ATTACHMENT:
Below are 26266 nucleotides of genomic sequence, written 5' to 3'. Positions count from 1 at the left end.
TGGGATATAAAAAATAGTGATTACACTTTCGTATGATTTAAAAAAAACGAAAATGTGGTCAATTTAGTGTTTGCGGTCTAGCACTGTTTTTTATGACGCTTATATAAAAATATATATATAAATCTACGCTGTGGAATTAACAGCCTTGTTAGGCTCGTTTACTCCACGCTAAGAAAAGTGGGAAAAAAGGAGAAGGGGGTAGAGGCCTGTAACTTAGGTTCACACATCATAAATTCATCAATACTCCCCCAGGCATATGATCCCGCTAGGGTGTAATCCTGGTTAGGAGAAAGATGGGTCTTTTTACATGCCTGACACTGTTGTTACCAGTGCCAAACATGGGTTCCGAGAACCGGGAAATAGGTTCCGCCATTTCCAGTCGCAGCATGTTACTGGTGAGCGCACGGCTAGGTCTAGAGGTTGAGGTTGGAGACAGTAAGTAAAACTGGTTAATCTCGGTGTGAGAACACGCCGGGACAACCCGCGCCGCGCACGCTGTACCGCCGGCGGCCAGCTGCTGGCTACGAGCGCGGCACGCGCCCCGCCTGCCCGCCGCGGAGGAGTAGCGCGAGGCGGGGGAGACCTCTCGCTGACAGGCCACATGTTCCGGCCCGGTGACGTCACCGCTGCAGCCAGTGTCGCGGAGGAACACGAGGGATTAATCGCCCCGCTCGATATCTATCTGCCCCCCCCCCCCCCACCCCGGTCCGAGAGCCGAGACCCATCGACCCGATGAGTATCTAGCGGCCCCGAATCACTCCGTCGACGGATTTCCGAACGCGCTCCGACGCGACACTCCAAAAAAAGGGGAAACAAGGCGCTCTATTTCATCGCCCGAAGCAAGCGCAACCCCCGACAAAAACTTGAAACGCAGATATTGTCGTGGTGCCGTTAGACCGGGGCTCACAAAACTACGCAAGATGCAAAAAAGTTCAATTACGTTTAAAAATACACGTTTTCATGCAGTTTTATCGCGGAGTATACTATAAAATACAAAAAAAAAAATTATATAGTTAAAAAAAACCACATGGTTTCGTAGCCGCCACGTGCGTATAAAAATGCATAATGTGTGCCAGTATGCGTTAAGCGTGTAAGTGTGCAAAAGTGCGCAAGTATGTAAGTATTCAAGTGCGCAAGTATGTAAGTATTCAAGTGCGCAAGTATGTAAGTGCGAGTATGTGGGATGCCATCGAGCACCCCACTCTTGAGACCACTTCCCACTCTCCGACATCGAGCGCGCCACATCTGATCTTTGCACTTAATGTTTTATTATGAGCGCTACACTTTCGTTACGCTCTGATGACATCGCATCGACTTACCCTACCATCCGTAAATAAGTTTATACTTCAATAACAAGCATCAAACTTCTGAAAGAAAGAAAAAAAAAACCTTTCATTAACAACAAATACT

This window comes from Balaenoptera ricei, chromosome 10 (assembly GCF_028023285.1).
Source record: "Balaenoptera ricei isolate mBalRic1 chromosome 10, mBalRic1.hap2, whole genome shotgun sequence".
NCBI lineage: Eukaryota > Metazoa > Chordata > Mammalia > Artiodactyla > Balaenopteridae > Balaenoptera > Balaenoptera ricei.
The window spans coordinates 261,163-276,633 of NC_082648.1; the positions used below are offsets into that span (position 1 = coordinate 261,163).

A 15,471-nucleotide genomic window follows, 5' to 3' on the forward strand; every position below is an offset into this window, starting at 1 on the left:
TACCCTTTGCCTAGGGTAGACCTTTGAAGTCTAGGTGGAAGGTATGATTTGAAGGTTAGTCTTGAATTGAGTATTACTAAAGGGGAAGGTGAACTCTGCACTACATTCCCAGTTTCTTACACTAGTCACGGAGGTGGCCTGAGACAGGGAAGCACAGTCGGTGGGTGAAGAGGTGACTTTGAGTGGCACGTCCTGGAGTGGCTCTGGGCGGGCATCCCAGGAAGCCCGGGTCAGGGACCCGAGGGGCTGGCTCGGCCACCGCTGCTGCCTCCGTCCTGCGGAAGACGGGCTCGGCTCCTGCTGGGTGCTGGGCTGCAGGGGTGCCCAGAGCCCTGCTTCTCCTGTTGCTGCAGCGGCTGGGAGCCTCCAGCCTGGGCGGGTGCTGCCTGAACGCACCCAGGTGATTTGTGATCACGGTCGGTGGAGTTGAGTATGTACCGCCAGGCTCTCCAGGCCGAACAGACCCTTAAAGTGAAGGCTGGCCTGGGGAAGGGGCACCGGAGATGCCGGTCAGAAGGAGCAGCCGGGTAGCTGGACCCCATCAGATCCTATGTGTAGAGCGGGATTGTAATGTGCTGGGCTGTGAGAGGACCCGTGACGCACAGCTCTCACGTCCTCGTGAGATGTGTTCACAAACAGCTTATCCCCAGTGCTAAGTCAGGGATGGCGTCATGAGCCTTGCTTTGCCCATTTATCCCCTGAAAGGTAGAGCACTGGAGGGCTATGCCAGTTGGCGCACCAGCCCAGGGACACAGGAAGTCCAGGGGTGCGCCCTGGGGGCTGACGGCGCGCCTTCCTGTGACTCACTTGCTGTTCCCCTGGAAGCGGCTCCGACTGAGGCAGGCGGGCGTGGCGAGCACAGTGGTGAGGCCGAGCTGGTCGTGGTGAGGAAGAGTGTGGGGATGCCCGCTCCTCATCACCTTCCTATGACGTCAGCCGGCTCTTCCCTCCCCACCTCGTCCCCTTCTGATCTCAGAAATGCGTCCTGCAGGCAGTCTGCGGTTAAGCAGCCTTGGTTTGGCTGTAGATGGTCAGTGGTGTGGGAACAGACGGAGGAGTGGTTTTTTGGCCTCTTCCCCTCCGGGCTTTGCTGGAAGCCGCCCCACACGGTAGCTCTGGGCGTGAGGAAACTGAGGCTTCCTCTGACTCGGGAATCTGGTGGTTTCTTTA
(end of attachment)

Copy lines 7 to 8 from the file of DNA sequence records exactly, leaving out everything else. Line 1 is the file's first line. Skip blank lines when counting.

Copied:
A 15,471-nucleotide genomic window follows, 5' to 3' on the forward strand; every position below is an offset into this window, starting at 1 on the left:
TACCCTTTGCCTAGGGTAGACCTTTGAAGTCTAGGTGGAAGGTATGATTTGAAGGTTAGTCTTGAATTGAGTATTACTAAAGGGGAAGGTGAACTCTGCACTACATTCCCAGTTTCTTACACTAGTCACGGAGGTGGCCTGAGACAGGGAAGCACAGTCGGTGGGTGAAGAGGTGACTTTGAGTGGCACGTCCTGGAGTGGCTCTGGGCGGGCATCCCAGGAAGCCCGGGTCAGGGACCCGAGGGGCTGGCTCGGCCACCGCTGCTGCCTCCGTCCTGCGGAAGACGGGCTCGGCTCCTGCTGGGTGCTGGGCTGCAGGGGTGCCCAGAGCCCTGCTTCTCCTGTTGCTGCAGCGGCTGGGAGCCTCCAGCCTGGGCGGGTGCTGCCTGAACGCACCCAGGTGATTTGTGATCACGGTCGGTGGAGTTGAGTATGTACCGCCAGGCTCTCCAGGCCGAACAGACCCTTAAAGTGAAGGCTGGCCTGGGGAAGGGGCACCGGAGATGCCGGTCAGAAGGAGCAGCCGGGTAGCTGGACCCCATCAGATCCTATGTGTAGAGCGGGATTGTAATGTGCTGGGCTGTGAGAGGACCCGTGACGCACAGCTCTCACGTCCTCGTGAGATGTGTTCACAAACAGCTTATCCCCAGTGCTAAGTCAGGGATGGCGTCATGAGCCTTGCTTTGCCCATTTATCCCCTGAAAGGTAGAGCACTGGAGGGCTATGCCAGTTGGCGCACCAGCCCAGGGACACAGGAAGTCCAGGGGTGCGCCCTGGGGGCTGACGGCGCGCCTTCCTGTGACTCACTTGCTGTTCCCCTGGAAGCGGCTCCGACTGAGGCAGGCGGGCGTGGCGAGCACAGTGGTGAGGCCGAGCTGGTCGTGGTGAGGAAGAGTGTGGGGATGCCCGCTCCTCATCACCTTCCTATGACGTCAGCCGGCTCTTCCCTCCCCACCTCGTCCCCTTCTGATCTCAGAAATGCGTCCTGCAGGCAGTCTGCGGTTAAGCAGCCTTGGTTTGGCTGTAGATGGTCAGTGGTGTGGGAACAGACGGAGGAGTGGTTTTTTGGCCTCTTCCCCTCCGGGCTTTGCTGGAAGCCGCCCCACACGGTAGCTCTGGGCGTGAGGAAACTGAGGCTTCCTCTGACTCGGGAATCTGGTGGTTTCTTTA